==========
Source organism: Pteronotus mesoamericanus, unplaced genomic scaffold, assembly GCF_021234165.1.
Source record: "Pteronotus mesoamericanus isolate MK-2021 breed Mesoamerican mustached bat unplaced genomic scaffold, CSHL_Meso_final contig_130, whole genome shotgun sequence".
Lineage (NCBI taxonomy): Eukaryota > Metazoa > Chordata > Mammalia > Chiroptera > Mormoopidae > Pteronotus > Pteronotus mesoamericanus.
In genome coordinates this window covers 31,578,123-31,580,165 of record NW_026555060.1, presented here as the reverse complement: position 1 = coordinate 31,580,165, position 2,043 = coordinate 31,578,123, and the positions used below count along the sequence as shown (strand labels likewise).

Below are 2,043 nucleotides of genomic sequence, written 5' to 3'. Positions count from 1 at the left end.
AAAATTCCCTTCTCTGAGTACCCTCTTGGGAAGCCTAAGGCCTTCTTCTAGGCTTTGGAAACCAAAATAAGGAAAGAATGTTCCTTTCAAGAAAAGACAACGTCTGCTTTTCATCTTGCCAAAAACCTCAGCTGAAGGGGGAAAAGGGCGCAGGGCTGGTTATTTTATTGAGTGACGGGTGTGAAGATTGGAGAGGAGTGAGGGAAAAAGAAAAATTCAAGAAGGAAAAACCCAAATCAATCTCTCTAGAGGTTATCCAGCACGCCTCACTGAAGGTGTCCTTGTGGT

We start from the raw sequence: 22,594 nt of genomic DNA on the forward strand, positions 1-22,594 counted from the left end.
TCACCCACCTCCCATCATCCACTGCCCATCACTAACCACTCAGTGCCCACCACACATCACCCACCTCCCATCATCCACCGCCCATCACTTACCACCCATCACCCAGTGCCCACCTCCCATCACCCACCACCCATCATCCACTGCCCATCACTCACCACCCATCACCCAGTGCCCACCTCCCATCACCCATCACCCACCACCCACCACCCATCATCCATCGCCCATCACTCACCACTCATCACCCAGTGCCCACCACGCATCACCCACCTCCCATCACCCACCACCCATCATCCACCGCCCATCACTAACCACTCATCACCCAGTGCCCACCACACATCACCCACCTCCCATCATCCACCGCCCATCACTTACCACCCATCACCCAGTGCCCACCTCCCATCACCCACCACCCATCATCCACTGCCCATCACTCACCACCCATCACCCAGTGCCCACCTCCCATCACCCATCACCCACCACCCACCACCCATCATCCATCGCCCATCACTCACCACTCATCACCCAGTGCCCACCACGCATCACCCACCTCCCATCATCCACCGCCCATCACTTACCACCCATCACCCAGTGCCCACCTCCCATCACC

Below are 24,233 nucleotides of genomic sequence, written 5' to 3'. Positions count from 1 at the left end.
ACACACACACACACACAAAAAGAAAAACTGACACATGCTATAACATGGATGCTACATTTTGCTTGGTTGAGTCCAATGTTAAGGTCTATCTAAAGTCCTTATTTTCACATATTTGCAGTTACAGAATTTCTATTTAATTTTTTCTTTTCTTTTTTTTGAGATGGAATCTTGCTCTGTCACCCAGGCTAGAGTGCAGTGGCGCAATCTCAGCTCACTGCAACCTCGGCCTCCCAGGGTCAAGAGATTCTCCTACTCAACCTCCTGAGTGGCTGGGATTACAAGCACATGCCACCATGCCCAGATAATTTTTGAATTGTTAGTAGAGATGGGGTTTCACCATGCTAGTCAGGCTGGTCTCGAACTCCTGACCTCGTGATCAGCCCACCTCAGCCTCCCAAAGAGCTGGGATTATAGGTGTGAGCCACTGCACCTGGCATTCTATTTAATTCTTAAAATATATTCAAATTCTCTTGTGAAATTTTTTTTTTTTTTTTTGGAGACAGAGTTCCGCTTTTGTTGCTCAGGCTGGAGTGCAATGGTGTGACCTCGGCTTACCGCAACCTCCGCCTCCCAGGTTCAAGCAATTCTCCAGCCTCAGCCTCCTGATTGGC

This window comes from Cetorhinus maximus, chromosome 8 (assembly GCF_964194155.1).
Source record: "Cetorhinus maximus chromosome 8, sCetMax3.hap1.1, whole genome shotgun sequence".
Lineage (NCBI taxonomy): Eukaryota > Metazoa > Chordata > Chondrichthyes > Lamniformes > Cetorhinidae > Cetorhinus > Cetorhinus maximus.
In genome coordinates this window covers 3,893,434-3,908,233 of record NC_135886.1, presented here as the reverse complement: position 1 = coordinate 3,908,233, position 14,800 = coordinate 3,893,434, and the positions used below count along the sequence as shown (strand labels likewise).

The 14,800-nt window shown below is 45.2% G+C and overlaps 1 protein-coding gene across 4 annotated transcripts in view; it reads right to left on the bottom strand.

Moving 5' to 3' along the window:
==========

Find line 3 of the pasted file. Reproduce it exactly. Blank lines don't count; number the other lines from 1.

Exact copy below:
Lineage (NCBI taxonomy): Eukaryota > Metazoa > Chordata > Mammalia > Chiroptera > Mormoopidae > Pteronotus > Pteronotus mesoamericanus.